If the remote handset 100 is not cradled as determined in step 204, then the sniff module 104 of the remote handset 100 is enabled to enable remote handset sniff operations. Thus, the remote handset 100 will be free to perform otherwise conventional periodic (e.g., every 1 second or so) sniff operations to detect a ring or page signal transmission from the base unit 110, and/or to transmit a link verify frequency synchronization signal to the base, and to receive a corresponding response from the base unit 110 regarding the current frequency of the oscillator 140 in the base unit 110.

However, in accordance with the principles of this aspect of the present invention, step 206 shows that if the remote handset 100 is determined by the cradle detector module 122 to be cradled, then the sniff module 104 in the remote handset 100 is disabled. When disabled, sniff operations such as sensing for a ring signal from the base unit 110, sensing for a page signal from the base unit 110, and/or link verify communications are prevented.

As shown in FIG. 2, the process returns to step 202 to again sense the cradle condition of the remote handset 100. When the remote handset 100 is uncradled, the sniff module 104 becomes enabled in step 208 and otherwise conventional sniff operations of the wireless device are resumed.

The base unit 110 further includes a suitable controller 150 to control the overall functions of the base unit 110. The controller 150 may be any appropriate processor, e.g., a microprocessor, a microcontroller, or a digital signal processor (DSP).

The base unit 110 is powered by an appropriate AC to DC adapter 161 which plugs into an AC outlet in the user's house or business. The DC power output from the AC to DC adapter 161 is provided to a power rail of the base unit 110 to supply the components therein. The DC power also provides the source or charge current to either a quick charge circuit 162, a trickle charge circuit 160, or other level of charge selected by communication from the remote handset 100. Based on the selected charge mode, a charge control module 166 is instructed by the controller 150 to provide the appropriate current (e.g., quick charge level) to the charge contacts 112 a, 112 b. This selection is depicted in FIG. 1 as a switch 168, although the selection may be performed by an enablement or disablement of the appropriate charge circuit 160, 162, or simply by adjusting a level of current supplied to the charge contacts 112 a, 112 b.

The base unit 110 includes a telephone line interface 158, although the principles of the present invention apply equally to a base unit which includes a wireless connection to a public switched telephone network or other network.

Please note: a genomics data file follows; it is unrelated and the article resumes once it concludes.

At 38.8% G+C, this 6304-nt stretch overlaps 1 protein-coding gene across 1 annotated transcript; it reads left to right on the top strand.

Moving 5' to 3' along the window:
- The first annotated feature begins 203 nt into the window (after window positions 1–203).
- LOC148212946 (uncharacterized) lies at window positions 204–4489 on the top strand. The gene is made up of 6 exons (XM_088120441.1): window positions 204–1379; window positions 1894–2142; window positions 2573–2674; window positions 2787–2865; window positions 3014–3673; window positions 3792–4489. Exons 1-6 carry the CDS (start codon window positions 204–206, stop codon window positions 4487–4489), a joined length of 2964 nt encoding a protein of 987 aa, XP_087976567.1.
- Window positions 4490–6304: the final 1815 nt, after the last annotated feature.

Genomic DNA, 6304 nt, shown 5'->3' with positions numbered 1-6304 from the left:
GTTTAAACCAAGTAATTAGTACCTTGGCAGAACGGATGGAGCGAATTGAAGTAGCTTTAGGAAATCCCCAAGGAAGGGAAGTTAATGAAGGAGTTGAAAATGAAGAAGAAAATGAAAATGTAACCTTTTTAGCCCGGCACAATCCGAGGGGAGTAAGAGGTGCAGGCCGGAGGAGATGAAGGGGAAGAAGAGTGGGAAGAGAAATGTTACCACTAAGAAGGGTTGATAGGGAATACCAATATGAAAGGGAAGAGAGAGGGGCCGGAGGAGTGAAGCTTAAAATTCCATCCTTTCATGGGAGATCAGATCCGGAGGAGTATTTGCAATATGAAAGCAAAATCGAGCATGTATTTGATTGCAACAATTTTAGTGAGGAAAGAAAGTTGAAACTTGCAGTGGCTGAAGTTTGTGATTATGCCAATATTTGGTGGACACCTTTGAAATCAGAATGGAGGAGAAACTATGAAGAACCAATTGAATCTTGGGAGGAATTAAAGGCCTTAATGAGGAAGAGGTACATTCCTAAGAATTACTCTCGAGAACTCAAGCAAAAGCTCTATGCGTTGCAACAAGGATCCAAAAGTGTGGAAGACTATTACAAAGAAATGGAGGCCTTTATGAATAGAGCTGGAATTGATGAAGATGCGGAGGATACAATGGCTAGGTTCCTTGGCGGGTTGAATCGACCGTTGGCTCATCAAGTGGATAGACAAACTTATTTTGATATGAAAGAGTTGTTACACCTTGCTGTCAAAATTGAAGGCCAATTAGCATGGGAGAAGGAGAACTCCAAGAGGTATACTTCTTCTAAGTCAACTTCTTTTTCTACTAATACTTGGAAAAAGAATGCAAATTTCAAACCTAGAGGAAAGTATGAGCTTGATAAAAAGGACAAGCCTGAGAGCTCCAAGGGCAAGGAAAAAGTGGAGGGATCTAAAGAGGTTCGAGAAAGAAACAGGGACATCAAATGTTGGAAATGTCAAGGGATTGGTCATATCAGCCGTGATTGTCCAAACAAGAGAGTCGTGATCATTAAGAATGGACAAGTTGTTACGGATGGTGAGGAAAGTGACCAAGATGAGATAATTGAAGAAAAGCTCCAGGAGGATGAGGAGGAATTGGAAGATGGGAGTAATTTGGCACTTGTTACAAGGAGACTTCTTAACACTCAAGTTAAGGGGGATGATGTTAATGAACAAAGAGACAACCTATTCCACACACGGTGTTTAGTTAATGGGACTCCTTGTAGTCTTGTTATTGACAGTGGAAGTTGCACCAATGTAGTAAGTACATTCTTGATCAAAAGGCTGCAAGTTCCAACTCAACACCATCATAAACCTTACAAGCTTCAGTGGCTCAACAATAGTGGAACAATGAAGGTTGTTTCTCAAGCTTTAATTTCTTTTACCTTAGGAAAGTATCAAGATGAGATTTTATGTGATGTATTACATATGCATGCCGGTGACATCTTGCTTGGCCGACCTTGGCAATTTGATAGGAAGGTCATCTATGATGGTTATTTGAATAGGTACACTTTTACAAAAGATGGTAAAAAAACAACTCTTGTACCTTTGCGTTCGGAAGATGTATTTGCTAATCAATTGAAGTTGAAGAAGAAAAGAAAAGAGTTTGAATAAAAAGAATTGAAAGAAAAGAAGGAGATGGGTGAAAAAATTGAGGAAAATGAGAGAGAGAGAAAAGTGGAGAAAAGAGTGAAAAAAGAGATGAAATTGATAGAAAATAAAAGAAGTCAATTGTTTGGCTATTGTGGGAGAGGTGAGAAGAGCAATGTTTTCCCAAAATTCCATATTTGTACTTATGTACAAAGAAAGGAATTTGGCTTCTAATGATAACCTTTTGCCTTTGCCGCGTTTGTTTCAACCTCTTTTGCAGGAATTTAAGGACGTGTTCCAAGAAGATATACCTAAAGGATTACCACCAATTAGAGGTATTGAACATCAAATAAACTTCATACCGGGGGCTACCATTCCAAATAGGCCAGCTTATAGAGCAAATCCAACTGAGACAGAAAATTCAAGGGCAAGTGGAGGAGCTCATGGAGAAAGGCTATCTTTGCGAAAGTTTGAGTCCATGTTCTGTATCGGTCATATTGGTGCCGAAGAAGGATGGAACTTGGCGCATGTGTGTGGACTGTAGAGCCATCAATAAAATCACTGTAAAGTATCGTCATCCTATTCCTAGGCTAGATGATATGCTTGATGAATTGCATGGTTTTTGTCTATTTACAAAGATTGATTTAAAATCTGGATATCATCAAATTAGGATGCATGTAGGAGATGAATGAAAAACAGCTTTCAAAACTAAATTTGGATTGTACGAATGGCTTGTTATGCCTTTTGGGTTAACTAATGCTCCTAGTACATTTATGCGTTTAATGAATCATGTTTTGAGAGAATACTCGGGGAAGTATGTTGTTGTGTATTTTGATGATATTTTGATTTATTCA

A ring detector 156 detects the presence of a ring signal from a central office on the telephone line, and provides the same to the controller 150 for communication to the remote handset 100. Similarly, a handset pager 164 (e.g., a button) may be provided which audibly signals the remote handset 100 when remote from the base unit 110.

Importantly, in accordance with this aspect of the present invention, the base unit 110 further includes a sniff module 154. The sniff module 154 may be part of a program in the controller 150, or may be separate therefrom but preferably in communication with the controller 150.

The sniff module 154 coordinates detection of transmissions from the remote handset 100, e.g., a signal indicating a “phone on” or other keypress.

When enabled, the sniff module 154 periodically powers up the receiver of the RF front end 152 to sense if a transmission is present from the remote handset 100. If not, the base unit, the base unit simply powers down the RF front end 152 until the next sniff period again powers the RF front end 152. On the other hand, if the base unit does sense a transmission from the remote handset 100 when the sniff is enabled such as a “phone on” keypress, the received signal is acted upon and appropriate circuits are powered to perform the desired function.

However, in accordance with the principles of the present invention, when the remote handset 100 is cradled, the base unit sniff module 154 is disabled to suppress or disable sniff operations (e.g., powering up of the RF front end 152 in the base unit 110) until the remote handset 100 is uncradled from the base unit 110.

Thus, while a remote handset of a conventional cordless telephone would normally be in low power, or “sleep” mode, waking up briefly every second or so to go into a receive only, or “sniff” mode to check for an incoming ring signal or page signal from its base unit, while the base unit would remain powered from the AC to DC adapter. However, in accordance with the principles of the present invention, overall peak power requirements are reduced by disabling or otherwise suppressing the sniff mode of a remote handset and/or the sniff mode of a base unit when the remote handset is cradled in the base unit.

FIG. 3 shows an exemplary process for the base unit 110 to suppress or prevent a power up of the RF front end 152 for a base unit sniff operation (e.g., keypress signal detect) while charging the battery in the remote handset, in accordance with the principles of the present invention.